YOU PROBABLY DON'T need to be told that the current quarrel over clean air and pollution is essentially about driving. Most big cities are far over the health standard that Congress set for two pollutants, ozone and carbon monoxide, the largest source of which is America's favorite internal combustion machine. There is no way to get rapid reductions without curtailing driving.
The reality here is that some cities -- Los Angeles and Houston are the leading examples -- will never be in compliance with this standard. Even Washington, a less extreme case, could not meet the standard quickly without draconian restrictions on driving. The present dispute over compliance doesn't deal with that reality.
The Environmental Protection Agency has proposed to tell the cities and states to come up with new plans to get themselves into compliance by the mid-1990s. A number of environmental organizations are crying foul, objecting that the end of this year was supposed to be the deadline for getting into compliance and sanctions were to have been imposed on the offenders. The EPA retorts that next year there will be sanctions -- the prohibitions of certain kinds of industrial development -- against areas with inadequate plans. The coast of southern California is one. As the EPA tells the story, it is not procrastinating but rather forcing the cities and states to move forward again.
The country has succeeded, over the past 15 years, in greatly reducing many of the pollutants in its air. But ozone and carbon monoxide remain intractable because, while automobiles have been greatly improved, Americans have offset those improvements by driving much more.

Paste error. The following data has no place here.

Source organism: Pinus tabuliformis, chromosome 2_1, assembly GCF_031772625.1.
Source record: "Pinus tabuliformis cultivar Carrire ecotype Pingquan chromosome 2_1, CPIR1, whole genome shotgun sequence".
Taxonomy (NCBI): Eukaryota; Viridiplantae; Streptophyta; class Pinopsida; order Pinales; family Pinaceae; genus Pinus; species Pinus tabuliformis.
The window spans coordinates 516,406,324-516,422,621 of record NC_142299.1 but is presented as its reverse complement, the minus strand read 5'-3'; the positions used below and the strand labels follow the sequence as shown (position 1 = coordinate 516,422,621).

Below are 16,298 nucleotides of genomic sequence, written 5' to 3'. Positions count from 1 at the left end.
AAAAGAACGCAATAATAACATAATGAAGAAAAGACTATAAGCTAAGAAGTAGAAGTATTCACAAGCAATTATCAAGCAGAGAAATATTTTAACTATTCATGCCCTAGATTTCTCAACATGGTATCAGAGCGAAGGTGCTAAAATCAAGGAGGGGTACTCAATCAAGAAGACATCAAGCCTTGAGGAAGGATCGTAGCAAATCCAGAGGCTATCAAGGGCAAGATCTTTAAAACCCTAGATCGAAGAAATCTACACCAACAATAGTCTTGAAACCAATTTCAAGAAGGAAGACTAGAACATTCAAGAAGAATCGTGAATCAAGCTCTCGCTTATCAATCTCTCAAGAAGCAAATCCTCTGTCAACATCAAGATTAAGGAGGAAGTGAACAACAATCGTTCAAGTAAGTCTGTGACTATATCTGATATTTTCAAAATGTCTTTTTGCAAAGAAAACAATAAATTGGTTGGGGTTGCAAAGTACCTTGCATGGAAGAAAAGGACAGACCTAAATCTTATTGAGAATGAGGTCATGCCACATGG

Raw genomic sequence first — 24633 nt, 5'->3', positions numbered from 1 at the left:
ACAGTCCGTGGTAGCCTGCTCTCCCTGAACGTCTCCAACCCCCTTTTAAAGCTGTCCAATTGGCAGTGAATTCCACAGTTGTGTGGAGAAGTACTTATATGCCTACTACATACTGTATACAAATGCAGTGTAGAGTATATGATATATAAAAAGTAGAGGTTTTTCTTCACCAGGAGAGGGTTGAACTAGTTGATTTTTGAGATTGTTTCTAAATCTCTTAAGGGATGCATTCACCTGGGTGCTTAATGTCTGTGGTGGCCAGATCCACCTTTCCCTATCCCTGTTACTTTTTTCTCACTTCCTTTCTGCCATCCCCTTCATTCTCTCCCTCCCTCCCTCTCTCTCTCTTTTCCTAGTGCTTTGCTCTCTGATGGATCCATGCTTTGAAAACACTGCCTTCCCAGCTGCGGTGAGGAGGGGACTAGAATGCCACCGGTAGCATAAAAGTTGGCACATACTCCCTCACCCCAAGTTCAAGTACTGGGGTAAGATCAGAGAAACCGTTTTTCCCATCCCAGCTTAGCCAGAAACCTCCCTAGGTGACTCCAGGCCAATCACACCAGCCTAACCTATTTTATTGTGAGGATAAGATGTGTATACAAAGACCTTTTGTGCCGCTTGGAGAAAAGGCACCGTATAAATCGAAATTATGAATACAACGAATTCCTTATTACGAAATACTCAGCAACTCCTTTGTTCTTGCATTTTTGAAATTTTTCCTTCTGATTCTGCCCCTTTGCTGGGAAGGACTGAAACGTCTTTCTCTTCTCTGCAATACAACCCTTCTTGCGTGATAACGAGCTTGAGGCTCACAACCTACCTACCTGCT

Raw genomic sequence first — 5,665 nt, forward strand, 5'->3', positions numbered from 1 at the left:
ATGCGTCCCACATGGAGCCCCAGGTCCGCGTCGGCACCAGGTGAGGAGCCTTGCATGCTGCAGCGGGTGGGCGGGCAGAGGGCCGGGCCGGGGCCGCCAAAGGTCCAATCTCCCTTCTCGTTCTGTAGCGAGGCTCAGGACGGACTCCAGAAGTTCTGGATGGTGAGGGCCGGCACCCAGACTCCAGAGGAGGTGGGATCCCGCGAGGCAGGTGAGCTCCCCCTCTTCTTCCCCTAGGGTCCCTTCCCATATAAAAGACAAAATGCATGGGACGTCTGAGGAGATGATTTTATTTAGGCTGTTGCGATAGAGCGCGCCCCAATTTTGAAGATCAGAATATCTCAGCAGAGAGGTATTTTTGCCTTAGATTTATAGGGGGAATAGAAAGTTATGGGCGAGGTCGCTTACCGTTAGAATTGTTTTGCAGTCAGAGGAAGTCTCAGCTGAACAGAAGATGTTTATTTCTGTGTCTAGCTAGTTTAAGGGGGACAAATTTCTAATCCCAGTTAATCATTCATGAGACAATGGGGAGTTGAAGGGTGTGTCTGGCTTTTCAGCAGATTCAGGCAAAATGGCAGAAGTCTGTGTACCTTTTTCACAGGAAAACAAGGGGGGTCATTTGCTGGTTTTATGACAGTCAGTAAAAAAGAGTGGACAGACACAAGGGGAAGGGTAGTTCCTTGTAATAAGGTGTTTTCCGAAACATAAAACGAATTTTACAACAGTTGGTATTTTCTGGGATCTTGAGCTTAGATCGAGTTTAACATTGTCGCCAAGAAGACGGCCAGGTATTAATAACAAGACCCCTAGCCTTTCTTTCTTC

Americans like the idea of purer air, but they don't like the idea of restrictions on driving. Since the present standards cannot in any case be reached by some cities, one part of a solution is differential standards -- tighter in cities like Washington, less tight in cities like Los Angeles. And the standards themselves need to be reconsidered. There would be some health benefits in reaching them, but those benefits would not be large. The money and effort might better be devoted to other environmental hazards, like radon in people's houses, with greater effects on public health.
But if Congress decides to reduce driving, there's one good way to do it. There's the gasoline tax. It would also raise some money and, a further public health benefit, it might possibly avert what's beginning to look like a collective nervous breakdown in the budget negotiations.